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Articles by N Hosokawa
Total Records ( 2 ) for N Hosokawa
  N Hosokawa , L. O Tremblay , B Sleno , Y Kamiya , I Wada , K Nagata , K Kato and A. Herscovics

Glycoprotein folding and degradation in the endoplasmic reticulum (ER) is mediated by the ER quality control system. Mannose trimming plays an important role by forming specific N-glycans that permit the recognition and sorting of terminally misfolded conformers for ERAD (ER-associated degradation). The EDEM (ER degradation enhancing -mannosidase-like protein) subgroup of proteins belonging to the Class I 1,2-mannosidase family (glycosylhydrolase family 47) has been shown to enhance ERAD. We recently reported that overexpression of EDEM3 enhances glycoprotein ERAD with a concomitant increase in mannose-trimming activity in vivo. Herein, we report that overexpression of EDEM1 produces Glc1Man8GlcNAc2 isomer C on terminally misfolded null Hong Kong 1-antitrypsin (NHK) in vivo. Levels of this isomer increased throughout the chase period and comprised approximately 10% of the [3H]mannose-labeled N-glycans on NHK after a 3-h chase. Furthermore, overexpression of EDEM1 E220Q containing a mutation in a conserved catalytic residue essential for 1,2-mannosidase activity did not yield detectable levels of Glc1Man8GlcNAc2 isomer C. Yet, the same extent of NHK ERAD-enhancement was observed in both EDEM1 and EDEM1 E220Q overexpressing cells. This can be attributed to both wild-type and mutant EDEM1 inhibiting aberrant NHK dimer formation. We further analyzed the N-glycan profile of total cellular glycoproteins from HepG2 cells stably overexpressing EDEM1 and found that the relative amount of Man7GlcNAc2 isomer A, which lacks the terminal B and C branch mannoses, was increased compared to parental HepG2 cells. Based on this observation, we conclude that EDEM1 activity trims mannose from the C branch of N-glycans in vivo.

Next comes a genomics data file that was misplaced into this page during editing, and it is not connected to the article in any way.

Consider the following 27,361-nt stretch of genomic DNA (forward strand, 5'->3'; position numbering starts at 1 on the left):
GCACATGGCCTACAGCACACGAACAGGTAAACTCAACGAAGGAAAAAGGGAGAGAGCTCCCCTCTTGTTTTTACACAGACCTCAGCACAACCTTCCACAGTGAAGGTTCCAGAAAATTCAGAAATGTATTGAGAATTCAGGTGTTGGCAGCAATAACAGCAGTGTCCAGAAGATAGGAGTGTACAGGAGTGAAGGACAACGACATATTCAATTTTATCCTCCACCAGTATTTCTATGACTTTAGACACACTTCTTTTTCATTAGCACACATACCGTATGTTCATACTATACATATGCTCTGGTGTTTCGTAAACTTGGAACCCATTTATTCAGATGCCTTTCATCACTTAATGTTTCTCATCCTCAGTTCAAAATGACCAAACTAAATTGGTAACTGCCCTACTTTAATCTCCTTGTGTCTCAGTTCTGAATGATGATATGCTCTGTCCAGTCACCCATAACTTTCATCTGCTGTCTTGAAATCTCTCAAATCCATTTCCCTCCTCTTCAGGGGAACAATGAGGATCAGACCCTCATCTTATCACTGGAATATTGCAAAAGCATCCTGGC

N Hosokawa , Y Kamiya and K. Kato

The endoplasmic reticulum (ER) quality control system ensures that newly synthesized proteins in the early secretory pathway are in the correct conformation. Polypeptides that have failed to fold into native conformers are subsequently retrotranslocated and degraded by the cytosolic ubiquitin–proteasome system, a process known as endoplasmic reticulum-associated degradation (ERAD). Most of the polypeptides that enter the ER are modified by the addition of N-linked oligosaccharides, and quality control of these glycoproteins is assisted by lectins that recognize specific sugar moieties and molecular chaperones that recognize unfolded proteins, resulting in proper protein folding and ERAD substrate selection. In Saccharomyces cerevisiae, Yos9p, a lectin that contains a mannose 6-phosphate receptor homology (MRH) domain, was identified as an important component of ERAD. Yos9p was shown to associate with the membrane-embedded ubiquitin ligase complex, Hrd1p–Hrd3p, and provide a proofreading mechanism for ERAD. Meanwhile, the function of the mammalian homologues of Yos9p, OS-9 and XTP3-B remained elusive until recently. Recent studies have determined that both OS-9 and XTP3-B are ER resident proteins that associate with the HRD1–SEL1L ubiquitin ligase complex and are important for the regulation of ERAD. Moreover, recent studies have identified the N-glycan species with which both yeast Yos9p and mammalian OS-9 associate as M7A, a Man7GlcNAc2 isomer that lacks the 1,2-linked terminal mannose from both the B and C branches. M7A has since been demonstrated to be a degradation signal in both yeast and mammals.

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